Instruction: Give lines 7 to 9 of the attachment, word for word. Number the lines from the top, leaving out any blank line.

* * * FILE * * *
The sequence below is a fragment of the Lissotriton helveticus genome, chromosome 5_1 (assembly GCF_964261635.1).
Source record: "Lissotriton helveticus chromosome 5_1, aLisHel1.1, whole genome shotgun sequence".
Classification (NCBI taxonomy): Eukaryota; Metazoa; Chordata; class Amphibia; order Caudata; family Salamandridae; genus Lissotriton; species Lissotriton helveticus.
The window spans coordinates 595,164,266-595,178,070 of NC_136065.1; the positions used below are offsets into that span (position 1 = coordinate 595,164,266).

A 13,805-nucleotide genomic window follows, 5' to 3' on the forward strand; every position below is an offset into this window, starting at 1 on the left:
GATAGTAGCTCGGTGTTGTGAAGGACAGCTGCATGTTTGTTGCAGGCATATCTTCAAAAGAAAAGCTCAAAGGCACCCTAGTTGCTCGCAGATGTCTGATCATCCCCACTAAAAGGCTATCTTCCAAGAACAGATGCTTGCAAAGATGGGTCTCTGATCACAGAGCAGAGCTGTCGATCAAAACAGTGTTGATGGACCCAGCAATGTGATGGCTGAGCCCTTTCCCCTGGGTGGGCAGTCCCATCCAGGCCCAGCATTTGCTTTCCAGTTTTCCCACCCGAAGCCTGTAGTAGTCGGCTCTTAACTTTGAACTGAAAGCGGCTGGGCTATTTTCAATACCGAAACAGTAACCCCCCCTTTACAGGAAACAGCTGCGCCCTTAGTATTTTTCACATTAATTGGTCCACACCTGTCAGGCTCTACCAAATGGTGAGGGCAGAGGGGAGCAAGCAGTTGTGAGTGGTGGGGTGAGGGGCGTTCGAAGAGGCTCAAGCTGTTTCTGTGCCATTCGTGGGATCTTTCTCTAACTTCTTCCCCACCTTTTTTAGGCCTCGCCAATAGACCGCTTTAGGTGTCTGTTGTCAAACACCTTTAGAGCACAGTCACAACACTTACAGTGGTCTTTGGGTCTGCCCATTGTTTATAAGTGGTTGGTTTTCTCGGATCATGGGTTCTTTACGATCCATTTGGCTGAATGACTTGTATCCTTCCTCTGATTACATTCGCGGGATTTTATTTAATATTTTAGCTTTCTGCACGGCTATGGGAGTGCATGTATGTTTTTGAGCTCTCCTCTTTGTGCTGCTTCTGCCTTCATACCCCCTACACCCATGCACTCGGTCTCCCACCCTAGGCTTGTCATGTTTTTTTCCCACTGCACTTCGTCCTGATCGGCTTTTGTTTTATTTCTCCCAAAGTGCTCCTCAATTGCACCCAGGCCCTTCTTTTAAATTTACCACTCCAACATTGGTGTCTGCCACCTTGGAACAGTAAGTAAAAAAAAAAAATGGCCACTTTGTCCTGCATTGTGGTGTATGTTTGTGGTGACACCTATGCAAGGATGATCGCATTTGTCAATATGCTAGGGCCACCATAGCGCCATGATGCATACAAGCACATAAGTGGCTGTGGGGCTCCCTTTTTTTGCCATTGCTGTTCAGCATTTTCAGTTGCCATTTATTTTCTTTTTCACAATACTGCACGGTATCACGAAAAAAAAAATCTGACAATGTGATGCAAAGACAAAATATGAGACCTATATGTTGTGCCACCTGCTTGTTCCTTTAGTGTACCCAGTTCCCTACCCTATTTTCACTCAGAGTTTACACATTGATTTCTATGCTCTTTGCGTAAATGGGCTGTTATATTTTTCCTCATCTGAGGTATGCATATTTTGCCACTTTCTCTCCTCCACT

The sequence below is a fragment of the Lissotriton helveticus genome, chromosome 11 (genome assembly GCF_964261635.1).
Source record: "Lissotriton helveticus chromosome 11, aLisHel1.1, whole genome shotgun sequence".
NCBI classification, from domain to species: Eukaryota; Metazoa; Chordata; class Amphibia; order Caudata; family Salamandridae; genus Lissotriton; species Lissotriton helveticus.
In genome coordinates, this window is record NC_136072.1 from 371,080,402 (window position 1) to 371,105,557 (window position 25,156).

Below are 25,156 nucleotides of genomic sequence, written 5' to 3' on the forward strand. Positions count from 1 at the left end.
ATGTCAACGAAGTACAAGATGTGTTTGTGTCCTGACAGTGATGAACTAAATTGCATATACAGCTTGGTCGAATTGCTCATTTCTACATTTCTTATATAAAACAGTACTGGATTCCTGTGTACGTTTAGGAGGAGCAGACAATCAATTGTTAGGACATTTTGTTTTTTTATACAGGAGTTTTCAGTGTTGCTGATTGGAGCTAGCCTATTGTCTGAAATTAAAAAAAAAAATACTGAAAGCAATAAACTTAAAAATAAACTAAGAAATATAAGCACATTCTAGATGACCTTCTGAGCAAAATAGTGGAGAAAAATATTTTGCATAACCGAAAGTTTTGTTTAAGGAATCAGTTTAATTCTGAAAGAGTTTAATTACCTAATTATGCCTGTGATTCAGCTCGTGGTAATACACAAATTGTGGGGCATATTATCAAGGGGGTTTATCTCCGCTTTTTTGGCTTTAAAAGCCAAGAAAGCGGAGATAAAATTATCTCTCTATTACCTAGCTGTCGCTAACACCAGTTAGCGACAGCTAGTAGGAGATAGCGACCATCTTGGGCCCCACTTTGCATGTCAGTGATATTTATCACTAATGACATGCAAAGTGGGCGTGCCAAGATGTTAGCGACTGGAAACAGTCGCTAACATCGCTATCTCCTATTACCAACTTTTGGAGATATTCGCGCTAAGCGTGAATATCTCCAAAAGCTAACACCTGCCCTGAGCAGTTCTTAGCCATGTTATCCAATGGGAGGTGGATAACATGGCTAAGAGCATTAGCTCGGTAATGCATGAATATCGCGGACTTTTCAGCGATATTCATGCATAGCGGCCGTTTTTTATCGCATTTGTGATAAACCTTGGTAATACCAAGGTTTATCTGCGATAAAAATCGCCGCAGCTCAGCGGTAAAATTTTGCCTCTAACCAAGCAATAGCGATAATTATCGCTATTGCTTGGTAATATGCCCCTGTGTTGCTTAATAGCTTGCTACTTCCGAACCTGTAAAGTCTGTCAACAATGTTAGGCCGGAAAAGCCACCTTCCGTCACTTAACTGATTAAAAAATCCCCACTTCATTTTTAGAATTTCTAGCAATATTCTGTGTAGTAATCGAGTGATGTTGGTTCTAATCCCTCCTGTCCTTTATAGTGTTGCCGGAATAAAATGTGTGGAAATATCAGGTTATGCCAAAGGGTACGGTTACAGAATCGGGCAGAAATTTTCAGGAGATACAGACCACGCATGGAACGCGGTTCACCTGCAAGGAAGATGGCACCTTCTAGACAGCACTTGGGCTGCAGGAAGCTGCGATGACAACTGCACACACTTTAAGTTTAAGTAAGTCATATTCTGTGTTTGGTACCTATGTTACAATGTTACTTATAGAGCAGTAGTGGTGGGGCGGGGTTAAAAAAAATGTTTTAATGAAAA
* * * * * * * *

The sequence below is a fragment of the Lissotriton helveticus genome, chromosome 11 (genome assembly GCF_964261635.1).
Source record: "Lissotriton helveticus chromosome 11, aLisHel1.1, whole genome shotgun sequence".
NCBI classification, from domain to species: Eukaryota; Metazoa; Chordata; class Amphibia; order Caudata; family Salamandridae; genus Lissotriton; species Lissotriton helveticus.